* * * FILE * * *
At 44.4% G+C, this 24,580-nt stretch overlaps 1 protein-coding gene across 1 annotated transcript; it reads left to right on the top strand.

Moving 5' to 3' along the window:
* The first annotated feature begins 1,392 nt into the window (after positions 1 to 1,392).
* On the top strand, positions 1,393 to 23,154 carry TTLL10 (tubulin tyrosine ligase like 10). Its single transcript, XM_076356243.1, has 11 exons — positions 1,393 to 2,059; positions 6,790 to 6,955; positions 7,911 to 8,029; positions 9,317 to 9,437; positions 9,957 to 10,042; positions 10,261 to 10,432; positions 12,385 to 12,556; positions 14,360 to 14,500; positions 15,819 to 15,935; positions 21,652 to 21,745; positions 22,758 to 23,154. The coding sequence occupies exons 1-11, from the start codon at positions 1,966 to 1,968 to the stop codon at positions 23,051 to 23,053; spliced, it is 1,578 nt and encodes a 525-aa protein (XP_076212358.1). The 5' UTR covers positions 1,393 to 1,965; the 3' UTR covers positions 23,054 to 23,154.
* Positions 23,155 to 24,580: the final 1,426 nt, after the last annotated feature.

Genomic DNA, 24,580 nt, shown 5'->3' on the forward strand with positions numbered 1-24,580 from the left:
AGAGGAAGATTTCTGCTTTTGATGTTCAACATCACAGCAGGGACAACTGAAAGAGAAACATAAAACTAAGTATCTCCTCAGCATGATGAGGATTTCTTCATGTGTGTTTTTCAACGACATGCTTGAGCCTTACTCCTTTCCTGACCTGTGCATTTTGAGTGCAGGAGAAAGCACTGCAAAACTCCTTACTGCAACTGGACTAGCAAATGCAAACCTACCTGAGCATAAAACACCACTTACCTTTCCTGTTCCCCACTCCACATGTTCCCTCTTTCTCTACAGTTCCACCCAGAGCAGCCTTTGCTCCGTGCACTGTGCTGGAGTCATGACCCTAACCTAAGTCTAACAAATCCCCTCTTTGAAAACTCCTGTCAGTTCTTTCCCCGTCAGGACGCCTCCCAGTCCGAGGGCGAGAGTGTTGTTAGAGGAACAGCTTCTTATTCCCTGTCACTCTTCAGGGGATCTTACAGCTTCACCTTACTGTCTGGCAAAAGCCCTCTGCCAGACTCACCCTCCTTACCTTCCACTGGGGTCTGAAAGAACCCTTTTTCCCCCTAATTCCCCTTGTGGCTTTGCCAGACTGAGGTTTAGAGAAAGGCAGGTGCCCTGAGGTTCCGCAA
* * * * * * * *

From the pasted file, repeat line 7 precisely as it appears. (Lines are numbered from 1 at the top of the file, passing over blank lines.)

AGAGGAAGATTTCTGCTTTTGATGTTCAACATCACAGCAGGGACAACTGAAAGAGAAACATAAAACTAAGTATCTCCTCAGCATGATGAGGATTTCTTCATGTGTGTTTTTCAACGACATGCTTGAGCCTTACTCCTTTCCTGACCTGTGCATTTTGAGTGCAGGAGAAAGCACTGCAAAACTCCTTACTGCAACTGGACTAGCAAATGCAAACCTACCTGAGCATAAAACACCACTTACCTTTCCTGTTCCCCACTCCACATGTTCCCTCTTTCTCTACAGTTCCACCCAGAGCAGCCTTTGCTCCGTGCACTGTGCTGGAGTCATGACCCTAACCTAAGTCTAACAAATCCCCTCTTTGAAAACTCCTGTCAGTTCTTTCCCCGTCAGGACGCCTCCCAGTCCGAGGGCGAGAGTGTTGTTAGAGGAACAGCTTCTTATTCCCTGTCACTCTTCAGGGGATCTTACAGCTTCACCTTACTGTCTGGCAAAAGCCCTCTGCCAGACTCACCCTCCTTACCTTCCACTGGGGTCTGAAAGAACCCTTTTTCCCCCTAATTCCCCTTGTGGCTTTGCCAGACTGAGGTTTAGAGAAAGGCAGGTGCCCTGAGGTTCCGCAA